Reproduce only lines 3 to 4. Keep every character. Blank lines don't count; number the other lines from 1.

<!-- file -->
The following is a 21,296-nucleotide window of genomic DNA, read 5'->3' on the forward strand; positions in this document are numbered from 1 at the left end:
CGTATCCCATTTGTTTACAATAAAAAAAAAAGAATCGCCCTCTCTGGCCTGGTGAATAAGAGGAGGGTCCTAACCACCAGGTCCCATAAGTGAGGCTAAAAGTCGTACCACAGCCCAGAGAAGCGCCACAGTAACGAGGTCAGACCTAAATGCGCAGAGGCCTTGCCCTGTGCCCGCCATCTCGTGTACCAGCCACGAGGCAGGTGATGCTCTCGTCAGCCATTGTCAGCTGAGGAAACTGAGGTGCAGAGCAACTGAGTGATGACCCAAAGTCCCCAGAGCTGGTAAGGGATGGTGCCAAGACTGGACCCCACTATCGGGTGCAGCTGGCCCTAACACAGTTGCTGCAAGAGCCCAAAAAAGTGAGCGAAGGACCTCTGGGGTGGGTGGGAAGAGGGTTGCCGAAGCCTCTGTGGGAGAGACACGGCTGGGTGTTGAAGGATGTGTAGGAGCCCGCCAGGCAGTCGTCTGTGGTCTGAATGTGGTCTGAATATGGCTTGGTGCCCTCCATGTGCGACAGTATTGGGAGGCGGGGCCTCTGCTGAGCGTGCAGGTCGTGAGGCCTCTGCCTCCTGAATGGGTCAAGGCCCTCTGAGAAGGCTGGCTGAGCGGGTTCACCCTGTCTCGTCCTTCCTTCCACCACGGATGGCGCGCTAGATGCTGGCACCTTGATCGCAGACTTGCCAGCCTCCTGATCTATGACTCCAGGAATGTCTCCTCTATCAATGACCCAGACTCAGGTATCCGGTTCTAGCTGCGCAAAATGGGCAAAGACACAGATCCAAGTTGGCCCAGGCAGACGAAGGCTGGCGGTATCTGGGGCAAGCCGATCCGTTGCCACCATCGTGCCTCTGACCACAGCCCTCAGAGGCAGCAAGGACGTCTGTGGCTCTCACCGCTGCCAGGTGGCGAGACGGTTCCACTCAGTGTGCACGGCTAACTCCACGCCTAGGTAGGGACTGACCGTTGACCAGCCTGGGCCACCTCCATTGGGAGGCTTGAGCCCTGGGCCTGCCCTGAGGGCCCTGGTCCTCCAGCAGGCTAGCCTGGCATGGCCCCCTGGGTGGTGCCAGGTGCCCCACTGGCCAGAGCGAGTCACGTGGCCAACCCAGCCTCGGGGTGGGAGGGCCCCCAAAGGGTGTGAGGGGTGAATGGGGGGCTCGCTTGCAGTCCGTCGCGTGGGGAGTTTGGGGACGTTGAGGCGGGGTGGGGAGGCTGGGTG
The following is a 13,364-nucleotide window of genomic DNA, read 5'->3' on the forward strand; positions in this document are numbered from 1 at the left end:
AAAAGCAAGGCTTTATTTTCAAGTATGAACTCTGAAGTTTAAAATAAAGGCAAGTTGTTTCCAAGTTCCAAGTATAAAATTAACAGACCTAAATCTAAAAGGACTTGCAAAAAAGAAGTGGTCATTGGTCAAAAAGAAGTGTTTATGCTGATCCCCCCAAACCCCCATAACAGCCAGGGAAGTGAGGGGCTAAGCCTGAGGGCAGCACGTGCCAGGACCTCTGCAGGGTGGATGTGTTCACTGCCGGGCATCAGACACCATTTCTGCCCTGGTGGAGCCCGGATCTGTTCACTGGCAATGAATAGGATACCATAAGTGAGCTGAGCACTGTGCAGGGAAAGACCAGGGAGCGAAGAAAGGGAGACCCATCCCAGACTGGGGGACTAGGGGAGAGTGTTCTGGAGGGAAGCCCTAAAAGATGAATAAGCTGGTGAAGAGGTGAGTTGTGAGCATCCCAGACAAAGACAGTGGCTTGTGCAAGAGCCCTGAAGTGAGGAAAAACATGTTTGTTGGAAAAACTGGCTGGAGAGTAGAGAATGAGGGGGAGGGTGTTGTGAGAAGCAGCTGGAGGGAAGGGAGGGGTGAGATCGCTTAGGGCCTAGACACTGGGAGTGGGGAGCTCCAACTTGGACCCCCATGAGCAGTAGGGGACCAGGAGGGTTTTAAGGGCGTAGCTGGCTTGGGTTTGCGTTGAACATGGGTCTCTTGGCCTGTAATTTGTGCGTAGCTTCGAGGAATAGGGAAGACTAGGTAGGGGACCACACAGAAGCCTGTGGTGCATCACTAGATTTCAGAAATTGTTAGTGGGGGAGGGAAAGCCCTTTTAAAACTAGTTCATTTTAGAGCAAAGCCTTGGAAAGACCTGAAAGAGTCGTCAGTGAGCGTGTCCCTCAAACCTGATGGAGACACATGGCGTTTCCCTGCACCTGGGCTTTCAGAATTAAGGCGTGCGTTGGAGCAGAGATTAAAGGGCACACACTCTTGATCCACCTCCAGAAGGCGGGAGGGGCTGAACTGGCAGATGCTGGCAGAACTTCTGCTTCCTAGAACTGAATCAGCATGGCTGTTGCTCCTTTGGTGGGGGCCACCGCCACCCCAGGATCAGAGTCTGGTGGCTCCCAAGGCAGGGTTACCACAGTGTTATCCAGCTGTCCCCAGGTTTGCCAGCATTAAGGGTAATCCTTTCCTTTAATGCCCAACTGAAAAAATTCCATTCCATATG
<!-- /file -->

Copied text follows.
The following is a 13,364-nucleotide window of genomic DNA, read 5'->3' on the forward strand; positions in this document are numbered from 1 at the left end:
AAAAGCAAGGCTTTATTTTCAAGTATGAACTCTGAAGTTTAAAATAAAGGCAAGTTGTTTCCAAGTTCCAAGTATAAAATTAACAGACCTAAATCTAAAAGGACTTGCAAAAAAGAAGTGGTCATTGGTCAAAAAGAAGTGTTTATGCTGATCCCCCCAAACCCCCATAACAGCCAGGGAAGTGAGGGGCTAAGCCTGAGGGCAGCACGTGCCAGGACCTCTGCAGGGTGGATGTGTTCACTGCCGGGCATCAGACACCATTTCTGCCCTGGTGGAGCCCGGATCTGTTCACTGGCAATGAATAGGATACCATAAGTGAGCTGAGCACTGTGCAGGGAAAGACCAGGGAGCGAAGAAAGGGAGACCCATCCCAGACTGGGGGACTAGGGGAGAGTGTTCTGGAGGGAAGCCCTAAAAGATGAATAAGCTGGTGAAGAGGTGAGTTGTGAGCATCCCAGACAAAGACAGTGGCTTGTGCAAGAGCCCTGAAGTGAGGAAAAACATGTTTGTTGGAAAAACTGGCTGGAGAGTAGAGAATGAGGGGGAGGGTGTTGTGAGAAGCAGCTGGAGGGAAGGGAGGGGTGAGATCGCTTAGGGCCTAGACACTGGGAGTGGGGAGCTCCAACTTGGACCCCCATGAGCAGTAGGGGACCAGGAGGGTTTTAAGGGCGTAGCTGGCTTGGGTTTGCGTTGAACATGGGTCTCTTGGCCTGTAATTTGTGCGTAGCTTCGAGGAATAGGGAAGACTAGGTAGGGGACCACACAGAAGCCTGTGGTGCATCACTAGATTTCAGAAATTGTTAGTGGGGGAGGGAAAGCCCTTTTAAAACTAGTTCATTTTAGAGCAAAGCCTTGGAAAGACCTGAAAGAGTCGTCAGTGAGCGTGTCCCTCAAACCTGATGGAGACACATGGCGTTTCCCTGCACCTGGGCTTTCAGAATTAAGGCGTGCGTTGGAGCAGAGATTAAAGGGCACACACTCTTGATCCACCTCCAGAAGGCGGGAGGGGCTGAACTGGCAGATGCTGGCAGAACTTCTGCTTCCTAGAACTGAATCAGCATGGCTGTTGCTCCTTTGGTGGGGGCCACCGCCACCCCAGGATCAGAGTCTGGTGGCTCCCAAGGCAGGGTTACCACAGTGTTATCCAGCTGTCCCCAGGTTTGCCAGCATTAAGGGTAATCCTTTCCTTTAATGCCCAACTGAAAAAATTCCATTCCATATG